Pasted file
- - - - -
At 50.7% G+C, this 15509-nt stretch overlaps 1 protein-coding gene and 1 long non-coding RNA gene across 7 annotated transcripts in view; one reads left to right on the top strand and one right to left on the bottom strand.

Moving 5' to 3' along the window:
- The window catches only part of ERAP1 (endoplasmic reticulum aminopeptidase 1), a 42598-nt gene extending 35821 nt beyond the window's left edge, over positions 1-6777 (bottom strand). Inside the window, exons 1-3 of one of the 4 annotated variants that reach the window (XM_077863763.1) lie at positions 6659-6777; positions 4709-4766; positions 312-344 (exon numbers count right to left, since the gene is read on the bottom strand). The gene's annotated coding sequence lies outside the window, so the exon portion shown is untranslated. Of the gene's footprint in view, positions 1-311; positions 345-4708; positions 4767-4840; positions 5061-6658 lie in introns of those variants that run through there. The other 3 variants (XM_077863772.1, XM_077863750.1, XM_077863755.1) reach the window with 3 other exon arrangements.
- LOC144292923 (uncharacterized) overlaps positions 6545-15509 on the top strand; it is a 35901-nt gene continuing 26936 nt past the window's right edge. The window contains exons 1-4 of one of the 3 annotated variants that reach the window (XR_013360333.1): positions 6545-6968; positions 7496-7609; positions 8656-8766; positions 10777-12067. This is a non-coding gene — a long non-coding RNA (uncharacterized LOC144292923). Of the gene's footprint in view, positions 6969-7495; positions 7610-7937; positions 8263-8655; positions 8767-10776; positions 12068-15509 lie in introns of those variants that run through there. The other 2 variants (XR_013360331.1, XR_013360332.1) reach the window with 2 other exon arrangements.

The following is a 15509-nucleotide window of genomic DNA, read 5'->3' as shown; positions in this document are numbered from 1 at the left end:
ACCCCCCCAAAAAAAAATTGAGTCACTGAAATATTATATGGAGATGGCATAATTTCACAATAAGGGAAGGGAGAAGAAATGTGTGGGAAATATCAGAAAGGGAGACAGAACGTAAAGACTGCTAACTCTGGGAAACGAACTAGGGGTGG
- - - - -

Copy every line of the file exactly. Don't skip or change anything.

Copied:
At 50.7% G+C, this 15509-nt stretch overlaps 1 protein-coding gene and 1 long non-coding RNA gene across 7 annotated transcripts in view; one reads left to right on the top strand and one right to left on the bottom strand.

Moving 5' to 3' along the window:
- The window catches only part of ERAP1 (endoplasmic reticulum aminopeptidase 1), a 42598-nt gene extending 35821 nt beyond the window's left edge, over positions 1-6777 (bottom strand). Inside the window, exons 1-3 of one of the 4 annotated variants that reach the window (XM_077863763.1) lie at positions 6659-6777; positions 4709-4766; positions 312-344 (exon numbers count right to left, since the gene is read on the bottom strand). The gene's annotated coding sequence lies outside the window, so the exon portion shown is untranslated. Of the gene's footprint in view, positions 1-311; positions 345-4708; positions 4767-4840; positions 5061-6658 lie in introns of those variants that run through there. The other 3 variants (XM_077863772.1, XM_077863750.1, XM_077863755.1) reach the window with 3 other exon arrangements.
- LOC144292923 (uncharacterized) overlaps positions 6545-15509 on the top strand; it is a 35901-nt gene continuing 26936 nt past the window's right edge. The window contains exons 1-4 of one of the 3 annotated variants that reach the window (XR_013360333.1): positions 6545-6968; positions 7496-7609; positions 8656-8766; positions 10777-12067. This is a non-coding gene — a long non-coding RNA (uncharacterized LOC144292923). Of the gene's footprint in view, positions 6969-7495; positions 7610-7937; positions 8263-8655; positions 8767-10776; positions 12068-15509 lie in introns of those variants that run through there. The other 2 variants (XR_013360331.1, XR_013360332.1) reach the window with 2 other exon arrangements.

The following is a 15509-nucleotide window of genomic DNA, read 5'->3' as shown; positions in this document are numbered from 1 at the left end:
ACCCCCCCAAAAAAAAATTGAGTCACTGAAATATTATATGGAGATGGCATAATTTCACAATAAGGGAAGGGAGAAGAAATGTGTGGGAAATATCAGAAAGGGAGACAGAACGTAAAGACTGCTAACTCTGGGAAACGAACTAGGGGTGG